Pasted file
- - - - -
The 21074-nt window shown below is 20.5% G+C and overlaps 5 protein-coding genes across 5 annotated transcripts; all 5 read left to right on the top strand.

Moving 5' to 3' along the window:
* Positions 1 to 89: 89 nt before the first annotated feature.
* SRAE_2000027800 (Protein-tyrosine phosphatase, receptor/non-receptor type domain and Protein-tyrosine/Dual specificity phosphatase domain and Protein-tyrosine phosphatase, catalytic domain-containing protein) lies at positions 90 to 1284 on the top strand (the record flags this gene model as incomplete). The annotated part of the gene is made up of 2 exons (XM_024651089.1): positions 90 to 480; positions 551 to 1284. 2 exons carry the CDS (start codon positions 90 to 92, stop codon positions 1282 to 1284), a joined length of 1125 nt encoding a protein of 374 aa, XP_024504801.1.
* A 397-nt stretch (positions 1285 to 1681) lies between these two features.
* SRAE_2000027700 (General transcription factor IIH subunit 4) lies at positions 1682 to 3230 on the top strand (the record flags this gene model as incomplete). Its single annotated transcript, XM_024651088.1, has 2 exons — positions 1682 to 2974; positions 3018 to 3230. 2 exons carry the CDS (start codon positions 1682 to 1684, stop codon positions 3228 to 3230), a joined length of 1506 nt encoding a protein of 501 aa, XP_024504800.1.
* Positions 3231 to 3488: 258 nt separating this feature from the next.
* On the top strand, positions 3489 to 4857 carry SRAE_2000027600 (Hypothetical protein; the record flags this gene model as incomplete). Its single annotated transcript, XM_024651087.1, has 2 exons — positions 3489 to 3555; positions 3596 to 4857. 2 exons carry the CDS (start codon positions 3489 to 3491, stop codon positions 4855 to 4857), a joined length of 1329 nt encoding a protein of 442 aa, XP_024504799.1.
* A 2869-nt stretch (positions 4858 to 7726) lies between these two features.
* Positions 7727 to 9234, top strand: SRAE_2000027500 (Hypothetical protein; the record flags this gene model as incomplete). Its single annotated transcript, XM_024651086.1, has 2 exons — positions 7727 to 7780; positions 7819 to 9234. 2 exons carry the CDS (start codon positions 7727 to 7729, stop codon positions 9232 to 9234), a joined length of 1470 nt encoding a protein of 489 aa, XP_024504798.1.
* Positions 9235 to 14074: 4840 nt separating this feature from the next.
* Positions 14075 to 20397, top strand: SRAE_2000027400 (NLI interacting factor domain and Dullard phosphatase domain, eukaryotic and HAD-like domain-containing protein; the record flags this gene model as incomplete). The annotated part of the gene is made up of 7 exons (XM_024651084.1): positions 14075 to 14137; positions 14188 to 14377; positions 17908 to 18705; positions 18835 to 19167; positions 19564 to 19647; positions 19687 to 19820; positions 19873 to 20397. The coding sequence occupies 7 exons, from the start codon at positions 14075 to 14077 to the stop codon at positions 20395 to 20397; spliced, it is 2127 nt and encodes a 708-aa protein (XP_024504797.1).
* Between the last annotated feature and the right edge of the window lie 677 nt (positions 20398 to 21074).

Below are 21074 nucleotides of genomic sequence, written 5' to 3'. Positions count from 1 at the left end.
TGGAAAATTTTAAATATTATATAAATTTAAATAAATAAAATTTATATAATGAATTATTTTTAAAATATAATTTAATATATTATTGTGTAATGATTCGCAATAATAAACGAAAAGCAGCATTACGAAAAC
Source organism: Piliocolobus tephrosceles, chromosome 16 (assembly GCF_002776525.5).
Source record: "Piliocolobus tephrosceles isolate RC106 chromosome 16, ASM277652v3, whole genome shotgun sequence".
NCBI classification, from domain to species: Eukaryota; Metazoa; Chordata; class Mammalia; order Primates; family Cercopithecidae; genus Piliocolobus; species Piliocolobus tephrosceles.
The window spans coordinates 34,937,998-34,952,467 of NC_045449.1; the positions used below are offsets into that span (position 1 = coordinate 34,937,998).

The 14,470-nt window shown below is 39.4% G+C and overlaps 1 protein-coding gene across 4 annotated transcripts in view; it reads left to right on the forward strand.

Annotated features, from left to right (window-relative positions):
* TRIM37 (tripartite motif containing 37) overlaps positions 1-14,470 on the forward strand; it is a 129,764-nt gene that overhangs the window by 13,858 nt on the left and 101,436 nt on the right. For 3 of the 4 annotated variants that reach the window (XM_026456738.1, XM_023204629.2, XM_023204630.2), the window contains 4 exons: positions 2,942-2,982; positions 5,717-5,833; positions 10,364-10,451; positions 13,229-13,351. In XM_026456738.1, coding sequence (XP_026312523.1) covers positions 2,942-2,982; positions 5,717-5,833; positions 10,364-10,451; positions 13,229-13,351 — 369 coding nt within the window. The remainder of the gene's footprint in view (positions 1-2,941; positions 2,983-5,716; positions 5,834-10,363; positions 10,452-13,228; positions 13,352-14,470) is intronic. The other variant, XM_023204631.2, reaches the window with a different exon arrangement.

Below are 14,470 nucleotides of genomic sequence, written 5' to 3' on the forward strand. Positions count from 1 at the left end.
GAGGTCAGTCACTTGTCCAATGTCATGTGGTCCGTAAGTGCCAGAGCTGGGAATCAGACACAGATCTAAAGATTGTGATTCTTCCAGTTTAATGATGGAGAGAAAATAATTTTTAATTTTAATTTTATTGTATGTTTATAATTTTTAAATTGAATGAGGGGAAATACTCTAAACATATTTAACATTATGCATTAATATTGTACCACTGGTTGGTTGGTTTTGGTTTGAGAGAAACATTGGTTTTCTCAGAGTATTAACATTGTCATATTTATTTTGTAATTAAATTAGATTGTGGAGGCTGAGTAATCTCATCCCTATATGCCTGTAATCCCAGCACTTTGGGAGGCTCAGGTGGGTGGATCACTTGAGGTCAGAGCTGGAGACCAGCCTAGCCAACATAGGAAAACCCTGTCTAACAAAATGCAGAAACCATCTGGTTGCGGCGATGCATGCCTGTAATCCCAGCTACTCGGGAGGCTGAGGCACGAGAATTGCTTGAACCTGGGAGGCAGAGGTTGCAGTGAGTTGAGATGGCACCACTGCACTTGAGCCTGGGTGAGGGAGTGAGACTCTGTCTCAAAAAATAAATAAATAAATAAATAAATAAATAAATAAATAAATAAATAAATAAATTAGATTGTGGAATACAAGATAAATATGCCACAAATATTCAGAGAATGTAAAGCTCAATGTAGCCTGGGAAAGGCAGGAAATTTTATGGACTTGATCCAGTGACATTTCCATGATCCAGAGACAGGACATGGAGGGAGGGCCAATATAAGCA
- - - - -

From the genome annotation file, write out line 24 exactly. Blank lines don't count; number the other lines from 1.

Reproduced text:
GAGGTCAGTCACTTGTCCAATGTCATGTGGTCCGTAAGTGCCAGAGCTGGGAATCAGACACAGATCTAAAGATTGTGATTCTTCCAGTTTAATGATGGAGAGAAAATAATTTTTAATTTTAATTTTATTGTATGTTTATAATTTTTAAATTGAATGAGGGGAAATACTCTAAACATATTTAACATTATGCATTAATATTGTACCACTGGTTGGTTGGTTTTGGTTTGAGAGAAACATTGGTTTTCTCAGAGTATTAACATTGTCATATTTATTTTGTAATTAAATTAGATTGTGGAGGCTGAGTAATCTCATCCCTATATGCCTGTAATCCCAGCACTTTGGGAGGCTCAGGTGGGTGGATCACTTGAGGTCAGAGCTGGAGACCAGCCTAGCCAACATAGGAAAACCCTGTCTAACAAAATGCAGAAACCATCTGGTTGCGGCGATGCATGCCTGTAATCCCAGCTACTCGGGAGGCTGAGGCACGAGAATTGCTTGAACCTGGGAGGCAGAGGTTGCAGTGAGTTGAGATGGCACCACTGCACTTGAGCCTGGGTGAGGGAGTGAGACTCTGTCTCAAAAAATAAATAAATAAATAAATAAATAAATAAATAAATAAATAAATAAATAAATTAGATTGTGGAATACAAGATAAATATGCCACAAATATTCAGAGAATGTAAAGCTCAATGTAGCCTGGGAAAGGCAGGAAATTTTATGGACTTGATCCAGTGACATTTCCATGATCCAGAGACAGGACATGGAGGGAGGGCCAATATAAGCA